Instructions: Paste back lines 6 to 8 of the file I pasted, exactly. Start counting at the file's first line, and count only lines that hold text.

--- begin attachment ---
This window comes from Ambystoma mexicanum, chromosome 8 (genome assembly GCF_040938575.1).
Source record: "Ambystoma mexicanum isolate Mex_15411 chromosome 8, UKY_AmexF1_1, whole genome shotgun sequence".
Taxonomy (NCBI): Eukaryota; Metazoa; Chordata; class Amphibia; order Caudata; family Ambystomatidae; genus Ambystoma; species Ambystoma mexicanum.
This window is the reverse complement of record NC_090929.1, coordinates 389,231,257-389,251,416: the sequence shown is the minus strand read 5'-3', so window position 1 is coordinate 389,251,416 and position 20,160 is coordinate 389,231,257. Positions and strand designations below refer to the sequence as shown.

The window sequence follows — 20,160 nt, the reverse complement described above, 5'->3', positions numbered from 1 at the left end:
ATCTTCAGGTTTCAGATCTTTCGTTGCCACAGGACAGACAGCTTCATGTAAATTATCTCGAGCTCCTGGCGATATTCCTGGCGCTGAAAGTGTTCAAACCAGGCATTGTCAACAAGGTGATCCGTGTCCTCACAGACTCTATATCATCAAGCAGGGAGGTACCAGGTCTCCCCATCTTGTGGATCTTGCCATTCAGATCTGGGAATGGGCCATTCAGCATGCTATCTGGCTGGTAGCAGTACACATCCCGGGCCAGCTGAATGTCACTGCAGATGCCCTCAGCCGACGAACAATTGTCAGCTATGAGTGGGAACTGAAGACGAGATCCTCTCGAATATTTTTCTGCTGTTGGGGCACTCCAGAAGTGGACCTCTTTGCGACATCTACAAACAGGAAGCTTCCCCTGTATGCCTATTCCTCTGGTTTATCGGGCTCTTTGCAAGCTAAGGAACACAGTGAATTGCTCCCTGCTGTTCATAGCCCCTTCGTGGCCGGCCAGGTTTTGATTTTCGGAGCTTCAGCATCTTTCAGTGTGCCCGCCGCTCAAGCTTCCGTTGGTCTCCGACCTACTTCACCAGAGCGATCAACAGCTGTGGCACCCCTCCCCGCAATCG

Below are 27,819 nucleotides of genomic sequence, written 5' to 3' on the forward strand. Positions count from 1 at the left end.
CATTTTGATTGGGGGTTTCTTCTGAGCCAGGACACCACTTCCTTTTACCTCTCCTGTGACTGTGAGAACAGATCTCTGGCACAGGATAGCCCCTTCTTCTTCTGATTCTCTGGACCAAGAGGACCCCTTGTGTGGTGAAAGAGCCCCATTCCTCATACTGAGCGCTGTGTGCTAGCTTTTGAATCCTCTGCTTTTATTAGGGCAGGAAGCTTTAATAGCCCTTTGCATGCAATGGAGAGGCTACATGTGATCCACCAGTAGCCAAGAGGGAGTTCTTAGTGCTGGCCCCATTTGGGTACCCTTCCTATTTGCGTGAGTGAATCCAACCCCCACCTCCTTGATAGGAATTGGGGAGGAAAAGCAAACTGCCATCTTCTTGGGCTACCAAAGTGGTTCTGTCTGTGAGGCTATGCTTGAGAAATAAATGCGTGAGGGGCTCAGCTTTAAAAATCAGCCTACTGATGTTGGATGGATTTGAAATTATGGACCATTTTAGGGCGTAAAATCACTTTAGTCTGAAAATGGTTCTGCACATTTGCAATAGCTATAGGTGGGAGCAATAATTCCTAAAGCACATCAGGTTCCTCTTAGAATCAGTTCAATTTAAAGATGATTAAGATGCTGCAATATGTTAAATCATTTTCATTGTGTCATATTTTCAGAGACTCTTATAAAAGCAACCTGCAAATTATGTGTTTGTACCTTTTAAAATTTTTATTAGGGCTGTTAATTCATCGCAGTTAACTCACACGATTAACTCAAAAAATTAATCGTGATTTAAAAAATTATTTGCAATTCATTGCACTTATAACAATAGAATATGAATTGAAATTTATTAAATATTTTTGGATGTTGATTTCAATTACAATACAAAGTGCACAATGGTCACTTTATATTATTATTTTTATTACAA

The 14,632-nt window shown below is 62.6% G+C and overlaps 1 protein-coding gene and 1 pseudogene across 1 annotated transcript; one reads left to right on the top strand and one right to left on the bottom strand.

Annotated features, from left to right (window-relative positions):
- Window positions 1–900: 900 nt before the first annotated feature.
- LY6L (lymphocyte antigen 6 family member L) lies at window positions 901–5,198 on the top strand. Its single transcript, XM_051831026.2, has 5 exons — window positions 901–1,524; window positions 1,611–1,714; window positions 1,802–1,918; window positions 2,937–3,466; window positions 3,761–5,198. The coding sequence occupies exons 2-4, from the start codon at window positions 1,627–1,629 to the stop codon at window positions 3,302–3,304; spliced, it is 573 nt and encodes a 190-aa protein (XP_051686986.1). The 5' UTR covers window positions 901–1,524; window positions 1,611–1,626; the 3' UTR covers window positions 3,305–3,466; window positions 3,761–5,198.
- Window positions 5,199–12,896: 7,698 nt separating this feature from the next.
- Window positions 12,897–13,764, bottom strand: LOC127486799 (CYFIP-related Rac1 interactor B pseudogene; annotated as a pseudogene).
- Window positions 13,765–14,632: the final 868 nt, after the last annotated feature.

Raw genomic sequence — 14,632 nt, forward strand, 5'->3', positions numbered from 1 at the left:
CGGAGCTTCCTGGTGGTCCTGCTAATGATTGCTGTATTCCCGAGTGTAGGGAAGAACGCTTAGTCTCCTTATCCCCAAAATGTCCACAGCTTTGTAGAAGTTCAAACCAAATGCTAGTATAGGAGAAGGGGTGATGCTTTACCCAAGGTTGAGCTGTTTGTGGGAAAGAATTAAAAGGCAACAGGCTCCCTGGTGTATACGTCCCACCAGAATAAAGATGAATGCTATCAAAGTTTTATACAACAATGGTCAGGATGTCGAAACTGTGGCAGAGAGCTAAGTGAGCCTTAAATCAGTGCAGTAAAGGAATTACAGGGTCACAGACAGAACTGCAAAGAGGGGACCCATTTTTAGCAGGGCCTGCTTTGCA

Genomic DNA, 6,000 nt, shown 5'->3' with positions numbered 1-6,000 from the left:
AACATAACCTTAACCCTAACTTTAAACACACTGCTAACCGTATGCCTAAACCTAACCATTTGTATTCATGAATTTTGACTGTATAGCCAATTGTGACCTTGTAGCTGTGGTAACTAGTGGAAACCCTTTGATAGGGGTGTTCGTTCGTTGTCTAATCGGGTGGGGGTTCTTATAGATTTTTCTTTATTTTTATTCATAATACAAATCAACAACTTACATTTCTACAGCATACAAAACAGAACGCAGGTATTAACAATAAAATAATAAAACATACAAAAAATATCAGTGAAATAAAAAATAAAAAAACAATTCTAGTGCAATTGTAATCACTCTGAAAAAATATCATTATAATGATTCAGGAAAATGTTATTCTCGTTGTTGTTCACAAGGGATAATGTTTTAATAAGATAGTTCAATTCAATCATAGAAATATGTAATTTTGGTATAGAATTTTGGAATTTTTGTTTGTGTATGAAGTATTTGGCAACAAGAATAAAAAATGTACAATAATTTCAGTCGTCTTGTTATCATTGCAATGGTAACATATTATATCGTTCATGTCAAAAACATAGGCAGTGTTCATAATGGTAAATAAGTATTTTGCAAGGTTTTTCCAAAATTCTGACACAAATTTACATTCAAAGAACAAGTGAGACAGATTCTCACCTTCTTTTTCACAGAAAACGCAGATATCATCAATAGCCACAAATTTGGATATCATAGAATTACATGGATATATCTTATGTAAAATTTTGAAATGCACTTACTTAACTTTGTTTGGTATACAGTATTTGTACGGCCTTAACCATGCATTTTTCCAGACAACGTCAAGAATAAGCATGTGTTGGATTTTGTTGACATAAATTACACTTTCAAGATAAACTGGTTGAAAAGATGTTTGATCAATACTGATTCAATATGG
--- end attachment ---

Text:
ATCTTCAGGTTTCAGATCTTTCGTTGCCACAGGACAGACAGCTTCATGTAAATTATCTCGAGCTCCTGGCGATATTCCTGGCGCTGAAAGTGTTCAAACCAGGCATTGTCAACAAGGTGATCCGTGTCCTCACAGACTCTATATCATCAAGCAGGGAGGTACCAGGTCTCCCCATCTTGTGGATCTTGCCATTCAGATCTGGGAATGGGCCATTCAGCATGCTATCTGGCTGGTAGCAGTACACATCCCGGGCCAGCTGAATGTCACTGCAGATGCCCTCAGCCGACGAACAATTGTCAGCTATGAGTGGGAACTGAAGACGAGATCCTCTCGAATATTTTTCTGCTGTTGGGGCACTCCAGAAGTGGACCTCTTTGCGACATCTACAAACAGGAAGCTTCCCCTGTATGCCTATTCCTCTGGTTTATCGGGCTCTTTGCAAGCTAAGGAACACAGTGAATTGCTCCCTGCTGTTCATAGCCCCTTCGTGGCCGGCCAGGTTTTGATTTTCGGAGCTTCAGCATCTTTCAGTGTGCCCGCCGCTCAAGCTTCCGTTGGTCTCCGACCTACTTCACCAGAGCGATCAACAGCTGTGGCACCCCTCCCCGCAATCG

Below are 27,819 nucleotides of genomic sequence, written 5' to 3' on the forward strand. Positions count from 1 at the left end.
CATTTTGATTGGGGGTTTCTTCTGAGCCAGGACACCACTTCCTTTTACCTCTCCTGTGACTGTGAGAACAGATCTCTGGCACAGGATAGCCCCTTCTTCTTCTGATTCTCTGGACCAAGAGGACCCCTTGTGTGGTGAAAGAGCCCCATTCCTCATACTGAGCGCTGTGTGCTAGCTTTTGAATCCTCTGCTTTTATTAGGGCAGGAAGCTTTAATAGCCCTTTGCATGCAATGGAGAGGCTACATGTGATCCACCAGTAGCCAAGAGGGAGTTCTTAGTGCTGGCCCCATTTGGGTACCCTTCCTATTTGCGTGAGTGAATCCAACCCCCACCTCCTTGATAGGAATTGGGGAGGAAAAGCAAACTGCCATCTTCTTGGGCTACCAAAGTGGTTCTGTCTGTGAGGCTATGCTTGAGAAATAAATGCGTGAGGGGCTCAGCTTTAAAAATCAGCCTACTGATGTTGGATGGATTTGAAATTATGGACCATTTTAGGGCGTAAAATCACTTTAGTCTGAAAATGGTTCTGCACATTTGCAATAGCTATAGGTGGGAGCAATAATTCCTAAAGCACATCAGGTTCCTCTTAGAATCAGTTCAATTTAAAGATGATTAAGATGCTGCAATATGTTAAATCATTTTCATTGTGTCATATTTTCAGAGACTCTTATAAAAGCAACCTGCAAATTATGTGTTTGTACCTTTTAAAATTTTTATTAGGGCTGTTAATTCATCGCAGTTAACTCACACGATTAACTCAAAAAATTAATCGTGATTTAAAAAATTATTTGCAATTCATTGCACTTATAACAATAGAATATGAATTGAAATTTATTAAATATTTTTGGATGTTGATTTCAATTACAATACAAAGTGCACAATGGTCACTTTATATTATTATTTTTATTACAA